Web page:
J.S Bach: Sonatas & Partitas Double CD
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Alina Ibragimova, violon
'One player, one instrument, one composer: Bach's unaccompanied violin music has always been the greatest for any player, young or old. Alina Ibragimova, only 23, is already its equal'. --The Guardian
'Alina Ibragimova began to play unaccompanied Bach on the violin, and the hush became silence. This was spontaneous, the first sense that something new could happen' --The Independent
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Top customer reviews
For me these performances are free of stylistic mannerisms (although they are informed by period instrument performance) and they simply get to the music - which is as pure and direct as anything in Western music.
Recorded sound is bright and clear but with a sympathetic acoustic behind.
Yes Ibragimova's playing shows fine technique and a glorious sound, but it is all in service of the music - which is the best test of a fine musician.
She delivers with aplomb, finesse, refinement, expressive power and virtuosity to perfection, music characterized by a dazzlingly intricate range of harmonic possibilities, miraculous subtlety, and astounding beauty. You have the feeling that the violin is her alter ego while she possesses a phenomenal insight into Bach's music for solo violin.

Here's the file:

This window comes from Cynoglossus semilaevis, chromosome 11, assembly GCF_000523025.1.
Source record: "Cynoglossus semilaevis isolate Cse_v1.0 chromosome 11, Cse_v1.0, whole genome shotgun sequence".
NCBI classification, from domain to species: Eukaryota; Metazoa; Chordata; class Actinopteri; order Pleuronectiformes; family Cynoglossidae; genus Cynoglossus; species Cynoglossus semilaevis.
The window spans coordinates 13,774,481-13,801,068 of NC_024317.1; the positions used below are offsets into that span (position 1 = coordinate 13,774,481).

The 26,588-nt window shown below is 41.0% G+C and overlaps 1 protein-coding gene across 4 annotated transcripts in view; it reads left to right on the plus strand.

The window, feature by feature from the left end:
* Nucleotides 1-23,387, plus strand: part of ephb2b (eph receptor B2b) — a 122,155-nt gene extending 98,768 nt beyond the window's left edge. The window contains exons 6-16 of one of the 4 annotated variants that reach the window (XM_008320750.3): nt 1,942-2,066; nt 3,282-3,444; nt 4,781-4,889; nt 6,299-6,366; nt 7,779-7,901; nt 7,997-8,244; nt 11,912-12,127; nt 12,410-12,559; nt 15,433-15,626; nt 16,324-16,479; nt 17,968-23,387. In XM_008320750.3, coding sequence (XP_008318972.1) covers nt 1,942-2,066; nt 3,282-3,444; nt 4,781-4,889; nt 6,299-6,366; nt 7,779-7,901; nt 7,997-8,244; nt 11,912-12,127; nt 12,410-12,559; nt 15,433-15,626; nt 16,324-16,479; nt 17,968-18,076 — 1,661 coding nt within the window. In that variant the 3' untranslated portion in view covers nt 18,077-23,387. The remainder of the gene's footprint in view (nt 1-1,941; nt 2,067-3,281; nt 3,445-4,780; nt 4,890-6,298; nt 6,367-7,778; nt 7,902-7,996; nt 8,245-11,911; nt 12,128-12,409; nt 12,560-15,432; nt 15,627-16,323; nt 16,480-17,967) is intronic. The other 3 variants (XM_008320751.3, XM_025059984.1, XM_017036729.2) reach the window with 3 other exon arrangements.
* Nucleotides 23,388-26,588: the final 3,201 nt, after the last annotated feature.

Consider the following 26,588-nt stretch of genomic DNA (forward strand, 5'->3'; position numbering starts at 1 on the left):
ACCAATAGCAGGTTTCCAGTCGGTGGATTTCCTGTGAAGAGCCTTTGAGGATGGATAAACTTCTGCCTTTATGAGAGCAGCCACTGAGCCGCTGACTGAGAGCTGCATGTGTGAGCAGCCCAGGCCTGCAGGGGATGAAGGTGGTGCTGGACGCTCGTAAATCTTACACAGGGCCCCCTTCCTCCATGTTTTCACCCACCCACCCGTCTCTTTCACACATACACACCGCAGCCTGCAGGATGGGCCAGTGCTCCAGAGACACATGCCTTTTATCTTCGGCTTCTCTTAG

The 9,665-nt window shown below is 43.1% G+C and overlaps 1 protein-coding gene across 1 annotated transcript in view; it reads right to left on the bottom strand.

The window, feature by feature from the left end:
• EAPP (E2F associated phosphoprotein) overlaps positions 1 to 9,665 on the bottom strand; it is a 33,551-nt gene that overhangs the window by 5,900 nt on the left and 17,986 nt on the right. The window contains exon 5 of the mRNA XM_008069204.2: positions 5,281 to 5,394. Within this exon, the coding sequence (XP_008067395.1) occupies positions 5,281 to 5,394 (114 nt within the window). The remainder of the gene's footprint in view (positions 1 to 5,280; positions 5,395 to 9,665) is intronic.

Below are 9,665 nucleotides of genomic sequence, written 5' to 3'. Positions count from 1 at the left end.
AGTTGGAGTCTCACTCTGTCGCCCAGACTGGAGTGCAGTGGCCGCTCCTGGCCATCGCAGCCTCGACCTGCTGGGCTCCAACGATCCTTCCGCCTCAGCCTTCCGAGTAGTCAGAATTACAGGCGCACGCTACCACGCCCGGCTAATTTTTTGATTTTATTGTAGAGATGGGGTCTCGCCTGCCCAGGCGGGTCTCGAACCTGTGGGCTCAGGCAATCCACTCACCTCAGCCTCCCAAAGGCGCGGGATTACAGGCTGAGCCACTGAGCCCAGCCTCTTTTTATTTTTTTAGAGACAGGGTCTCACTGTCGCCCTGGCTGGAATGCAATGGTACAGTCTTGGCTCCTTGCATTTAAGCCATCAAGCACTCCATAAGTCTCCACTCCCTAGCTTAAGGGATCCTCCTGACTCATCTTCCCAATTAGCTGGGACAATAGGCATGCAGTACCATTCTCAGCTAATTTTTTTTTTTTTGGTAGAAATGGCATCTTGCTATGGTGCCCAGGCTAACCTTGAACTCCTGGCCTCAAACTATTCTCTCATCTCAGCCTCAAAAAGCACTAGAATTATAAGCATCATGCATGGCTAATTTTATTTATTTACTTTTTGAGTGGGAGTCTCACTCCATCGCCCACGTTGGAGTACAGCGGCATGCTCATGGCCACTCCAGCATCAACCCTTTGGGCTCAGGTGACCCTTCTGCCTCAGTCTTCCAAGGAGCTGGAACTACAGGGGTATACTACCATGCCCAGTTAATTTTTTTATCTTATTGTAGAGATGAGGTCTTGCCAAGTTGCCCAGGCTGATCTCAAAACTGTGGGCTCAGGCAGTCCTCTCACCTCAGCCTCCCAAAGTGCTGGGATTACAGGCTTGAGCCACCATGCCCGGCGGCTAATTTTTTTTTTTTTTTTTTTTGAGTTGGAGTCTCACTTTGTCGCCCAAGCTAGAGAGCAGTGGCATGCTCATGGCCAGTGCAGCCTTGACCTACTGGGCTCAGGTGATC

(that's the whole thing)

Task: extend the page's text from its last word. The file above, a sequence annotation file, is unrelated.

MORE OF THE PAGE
Her rendition impacted on me a uniquely gratifying feeling while it exceeded my high expectations. I anticipated a talented violinist and was confronted with a magician.
Whar a revelation it is to hear this music played without the ubiquitous use of vibrato. The violin, when it is allowed to speak, has its own characteristic sound, as has the oboe or the clarinet. The over-use of vibrato suppresses it, it demasculates it. She also avoids the mechanical swelling of the middle of every long note, a practice that makes short notes without a swell and long ones with a swell sound as if played on different instruments. There is nothing mechanical about the way Ibragimova shapes her notes, which is always completely natural and highly expressive.
In fact, she plays this music as if it had not been written by another person at all, by a composer, but as if a greast creative surge through her was creating it for the very first time ever. And than that, surely, there can be no greater praise
By contrast, she takes the Chaconne quite slowly (14:11) - compared with Grumiaux (13:30) and Wallfisch (13:13), but this feels like an exploration and each note a hesitant step at first. But as it progresses, the confidence rises and the playing gently accelerates and opens out.
I compared Ibragimova's version of this movement with two others I own, Grumiaux and Wallfisch. Both seem thick and blurred by comparison. This may have something to do with the production of Ibragimova's disk, which seems remarkably in sympathy with the player, but I suspect that she actually does play with extreme clarity.
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